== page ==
Making Better Noises With Dual PWM


Although it’s technically possible to get 16 bits of resolution on a ATMega328, most implementations of PWM on everyone’s favorite ‘mega – including just about every Arduino sketch – are limited to 8 bit PWM. This means the pins can only output 256 different values, so if you’re playing around with music made on an Arduino don’t expect very high fidelity.

There is a clever way around this: use two PWMs, and use one pin for high bytes and another for low bytes. That’s what Open Music Labs did when working on a synthesizer project that needed very high quality audio.

The basic idea behind the build is that PWM pins can be used to create audio frequencies. Using two PWM pins and adding them together means it’s possible to add extra bits of resolution. This requires using different values of resistors on each pin. For example, using the same value of resistors on two PWM pins increases the resolution by one bit. Two pins with a resistor value ratio of 1:4 increases the resolution by four bits, and so on.

There’s a great tutorial for setting up these higher resolution, dual PWM outputs on an ATMega or Arduino, as well as a distortion analysis for this dual PWM setup.

20 thoughts on “Making Better Noises With Dual PWM

  1. The article is very good as theory explanation.
    I’ve tried this once, going for an expansio to 12 bits. I’ve found the sound of a R2R rrsisot dac with 10bits resolution better than the 12b pwm generated.
    In then end i decided to go for a low cost audio dac with a serial interface, like the CS4344 for less than 2 eur. There are others and its easiyer to solder an 8 pin ic compared to what it take to build the dac out of more pwm channels. Its probably also cheaper.
    But, if 8bit pwm is sifficoent, theres no easier way.

  2. That’s clever but when I need custom made PWMs, I prefer to code them myself.
    It’s not difficult at all and you learn how to use Timers and Interrupts (every micro has a 16 bits timer in it today).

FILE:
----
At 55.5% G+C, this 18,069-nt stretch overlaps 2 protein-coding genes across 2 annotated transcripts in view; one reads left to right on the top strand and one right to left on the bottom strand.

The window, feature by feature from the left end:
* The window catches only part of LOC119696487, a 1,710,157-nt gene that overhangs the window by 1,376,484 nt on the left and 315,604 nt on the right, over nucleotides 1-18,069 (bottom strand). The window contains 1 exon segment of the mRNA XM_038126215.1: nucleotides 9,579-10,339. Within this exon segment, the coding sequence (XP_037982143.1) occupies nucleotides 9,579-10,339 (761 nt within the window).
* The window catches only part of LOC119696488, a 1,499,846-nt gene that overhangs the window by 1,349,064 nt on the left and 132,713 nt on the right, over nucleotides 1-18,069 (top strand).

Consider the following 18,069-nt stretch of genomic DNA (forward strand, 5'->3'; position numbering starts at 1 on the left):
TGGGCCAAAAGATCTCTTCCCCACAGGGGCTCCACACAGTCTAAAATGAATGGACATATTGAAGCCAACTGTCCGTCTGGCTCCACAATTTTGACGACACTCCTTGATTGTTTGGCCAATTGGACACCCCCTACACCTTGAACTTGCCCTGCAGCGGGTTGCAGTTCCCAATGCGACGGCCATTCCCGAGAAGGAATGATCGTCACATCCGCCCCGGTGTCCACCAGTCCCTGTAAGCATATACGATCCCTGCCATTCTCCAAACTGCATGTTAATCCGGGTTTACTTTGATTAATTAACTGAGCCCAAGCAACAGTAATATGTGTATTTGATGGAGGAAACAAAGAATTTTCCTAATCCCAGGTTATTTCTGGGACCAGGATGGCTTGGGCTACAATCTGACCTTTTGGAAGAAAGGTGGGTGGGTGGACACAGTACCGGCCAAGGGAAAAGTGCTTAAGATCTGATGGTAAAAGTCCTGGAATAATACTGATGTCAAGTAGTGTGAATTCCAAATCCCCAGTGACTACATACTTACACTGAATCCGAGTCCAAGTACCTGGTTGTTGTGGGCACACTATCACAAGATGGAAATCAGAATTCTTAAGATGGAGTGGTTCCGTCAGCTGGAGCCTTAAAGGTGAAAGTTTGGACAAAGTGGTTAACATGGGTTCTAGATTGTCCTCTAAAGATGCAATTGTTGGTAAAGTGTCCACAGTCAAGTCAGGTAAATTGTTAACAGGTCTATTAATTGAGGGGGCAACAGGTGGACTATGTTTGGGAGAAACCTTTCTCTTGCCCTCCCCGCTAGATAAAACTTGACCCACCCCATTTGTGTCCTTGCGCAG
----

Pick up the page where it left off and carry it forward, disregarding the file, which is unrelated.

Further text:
3. Dont forget tha a 16bit timer used with a 20MHz clock will get you 300Hz max frequency. This leaves you bandwith inusable for audio.
    This is the advantage of having 2 8bit pwm, the each can run at higher frequency.

    1. Only if you start the timer at 0 and wait for it to fill up and overflow.

      In every micro I’ve seen you can load the timer with any value you want whenever you want. Load that 16-bit timer with 65,535 (and reload that value in your ISR) and it’ll overflow with every clock tick.

      Of course your ISR will take some time to run, but ~305 Hz is most assuredly *not* the upper frequency limit with a 20 MHz clock and 16-bit timer.

      1. If you want to have 2^16 discrete PWM steps, this means a maximum frequency of 20M/2^16. If you limit what you fill with to a number lower than 2^16, you are reducing the bits of precision. If you preload the counter with 61440, you have 4096 discrete values, and can operate up to 4.9kHz but you only get 12 bits of precision….

        305Hz *IS* the limit if you want 16 bits of dynamic range on your DAC for what Bogdan is talking about.

    1. It says in the article. The output resistance of the inverter is inconsistent, so it affects the accuracy of the 1:256 ratio. To minimieze the effect they use 3 inverters in parallel to mimimize what adds to the 3.9k

    1. This is a very neat hack! I was already pretty satisfied with the audio coming out of the Attiny85’s high speed PWM (8 bits at 250khz). I’m very interested to see how much this can be improved using this technique. I’m not too crazy about throwing an inverter IC into the mix, because I’d just as simply add a cheap DAC IC. But still very cool !

      Charles read Bogdan’s comment above regarding 16-bits, it won’t work out.

      1. Thanks, just remembered that we’re kind of NOT that fast on avr.
        Still, you can set the top value to limit it at about 11-12 bit. That will still give reasonable quality.
        For anything better – a cheap STM32F1X with 8k flash looks like a better solution with cheaper BOM and fewer external components.

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